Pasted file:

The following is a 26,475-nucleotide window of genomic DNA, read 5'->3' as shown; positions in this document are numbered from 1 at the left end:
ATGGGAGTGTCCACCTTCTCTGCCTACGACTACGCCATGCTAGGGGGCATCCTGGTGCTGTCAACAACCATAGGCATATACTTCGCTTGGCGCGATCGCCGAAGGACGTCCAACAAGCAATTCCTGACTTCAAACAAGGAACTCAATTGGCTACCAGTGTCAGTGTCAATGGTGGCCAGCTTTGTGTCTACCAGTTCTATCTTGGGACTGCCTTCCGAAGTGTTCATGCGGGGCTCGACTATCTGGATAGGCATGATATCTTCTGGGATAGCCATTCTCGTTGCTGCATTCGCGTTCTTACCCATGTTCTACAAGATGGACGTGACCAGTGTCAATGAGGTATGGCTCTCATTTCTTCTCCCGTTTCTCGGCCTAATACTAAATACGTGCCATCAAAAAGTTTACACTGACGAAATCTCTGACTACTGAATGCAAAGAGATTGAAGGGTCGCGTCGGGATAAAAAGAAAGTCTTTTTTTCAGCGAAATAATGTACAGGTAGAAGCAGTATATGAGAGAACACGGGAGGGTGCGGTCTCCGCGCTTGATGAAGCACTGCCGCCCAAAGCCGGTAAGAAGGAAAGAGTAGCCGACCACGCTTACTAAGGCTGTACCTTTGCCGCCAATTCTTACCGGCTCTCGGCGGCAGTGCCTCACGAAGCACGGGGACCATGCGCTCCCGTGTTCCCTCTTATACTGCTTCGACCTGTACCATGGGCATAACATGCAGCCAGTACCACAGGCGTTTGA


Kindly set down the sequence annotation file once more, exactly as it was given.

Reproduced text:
The following is a 26,475-nucleotide window of genomic DNA, read 5'->3' as shown; positions in this document are numbered from 1 at the left end:
ATGGGAGTGTCCACCTTCTCTGCCTACGACTACGCCATGCTAGGGGGCATCCTGGTGCTGTCAACAACCATAGGCATATACTTCGCTTGGCGCGATCGCCGAAGGACGTCCAACAAGCAATTCCTGACTTCAAACAAGGAACTCAATTGGCTACCAGTGTCAGTGTCAATGGTGGCCAGCTTTGTGTCTACCAGTTCTATCTTGGGACTGCCTTCCGAAGTGTTCATGCGGGGCTCGACTATCTGGATAGGCATGATATCTTCTGGGATAGCCATTCTCGTTGCTGCATTCGCGTTCTTACCCATGTTCTACAAGATGGACGTGACCAGTGTCAATGAGGTATGGCTCTCATTTCTTCTCCCGTTTCTCGGCCTAATACTAAATACGTGCCATCAAAAAGTTTACACTGACGAAATCTCTGACTACTGAATGCAAAGAGATTGAAGGGTCGCGTCGGGATAAAAAGAAAGTCTTTTTTTCAGCGAAATAATGTACAGGTAGAAGCAGTATATGAGAGAACACGGGAGGGTGCGGTCTCCGCGCTTGATGAAGCACTGCCGCCCAAAGCCGGTAAGAAGGAAAGAGTAGCCGACCACGCTTACTAAGGCTGTACCTTTGCCGCCAATTCTTACCGGCTCTCGGCGGCAGTGCCTCACGAAGCACGGGGACCATGCGCTCCCGTGTTCCCTCTTATACTGCTTCGACCTGTACCATGGGCATAACATGCAGCCAGTACCACAGGCGTTTGA